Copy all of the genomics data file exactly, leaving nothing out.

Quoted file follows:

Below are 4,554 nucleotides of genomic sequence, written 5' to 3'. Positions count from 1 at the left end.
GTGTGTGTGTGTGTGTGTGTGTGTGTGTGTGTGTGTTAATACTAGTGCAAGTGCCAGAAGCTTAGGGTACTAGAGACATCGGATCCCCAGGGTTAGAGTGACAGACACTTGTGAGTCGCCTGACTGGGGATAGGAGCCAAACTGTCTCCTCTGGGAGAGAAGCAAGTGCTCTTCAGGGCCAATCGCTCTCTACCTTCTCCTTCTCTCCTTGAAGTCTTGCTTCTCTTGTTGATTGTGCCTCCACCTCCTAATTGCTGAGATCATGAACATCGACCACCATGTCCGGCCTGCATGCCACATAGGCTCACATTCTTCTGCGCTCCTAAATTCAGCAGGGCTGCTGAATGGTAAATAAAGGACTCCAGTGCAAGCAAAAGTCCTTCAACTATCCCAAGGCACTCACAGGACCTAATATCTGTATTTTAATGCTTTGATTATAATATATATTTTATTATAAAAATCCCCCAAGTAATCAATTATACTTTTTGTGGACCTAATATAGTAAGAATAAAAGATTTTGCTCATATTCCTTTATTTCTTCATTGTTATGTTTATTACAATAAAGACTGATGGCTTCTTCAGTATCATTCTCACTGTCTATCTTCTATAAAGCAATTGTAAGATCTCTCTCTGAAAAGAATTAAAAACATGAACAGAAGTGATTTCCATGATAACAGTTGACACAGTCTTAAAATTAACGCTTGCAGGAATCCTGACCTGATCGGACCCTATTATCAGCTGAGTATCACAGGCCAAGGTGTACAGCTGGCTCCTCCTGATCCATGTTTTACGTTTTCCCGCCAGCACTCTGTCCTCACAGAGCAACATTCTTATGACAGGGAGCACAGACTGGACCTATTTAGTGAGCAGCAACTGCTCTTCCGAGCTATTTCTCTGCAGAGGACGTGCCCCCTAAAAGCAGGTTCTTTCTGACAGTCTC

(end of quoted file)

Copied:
Below are 4,554 nucleotides of genomic sequence, written 5' to 3'. Positions count from 1 at the left end.
GTGTGTGTGTGTGTGTGTGTGTGTGTGTGTGTGTGTTAATACTAGTGCAAGTGCCAGAAGCTTAGGGTACTAGAGACATCGGATCCCCAGGGTTAGAGTGACAGACACTTGTGAGTCGCCTGACTGGGGATAGGAGCCAAACTGTCTCCTCTGGGAGAGAAGCAAGTGCTCTTCAGGGCCAATCGCTCTCTACCTTCTCCTTCTCTCCTTGAAGTCTTGCTTCTCTTGTTGATTGTGCCTCCACCTCCTAATTGCTGAGATCATGAACATCGACCACCATGTCCGGCCTGCATGCCACATAGGCTCACATTCTTCTGCGCTCCTAAATTCAGCAGGGCTGCTGAATGGTAAATAAAGGACTCCAGTGCAAGCAAAAGTCCTTCAACTATCCCAAGGCACTCACAGGACCTAATATCTGTATTTTAATGCTTTGATTATAATATATATTTTATTATAAAAATCCCCCAAGTAATCAATTATACTTTTTGTGGACCTAATATAGTAAGAATAAAAGATTTTGCTCATATTCCTTTATTTCTTCATTGTTATGTTTATTACAATAAAGACTGATGGCTTCTTCAGTATCATTCTCACTGTCTATCTTCTATAAAGCAATTGTAAGATCTCTCTCTGAAAAGAATTAAAAACATGAACAGAAGTGATTTCCATGATAACAGTTGACACAGTCTTAAAATTAACGCTTGCAGGAATCCTGACCTGATCGGACCCTATTATCAGCTGAGTATCACAGGCCAAGGTGTACAGCTGGCTCCTCCTGATCCATGTTTTACGTTTTCCCGCCAGCACTCTGTCCTCACAGAGCAACATTCTTATGACAGGGAGCACAGACTGGACCTATTTAGTGAGCAGCAACTGCTCTTCCGAGCTATTTCTCTGCAGAGGACGTGCCCCCTAAAAGCAGGTTCTTTCTGACAGTCTC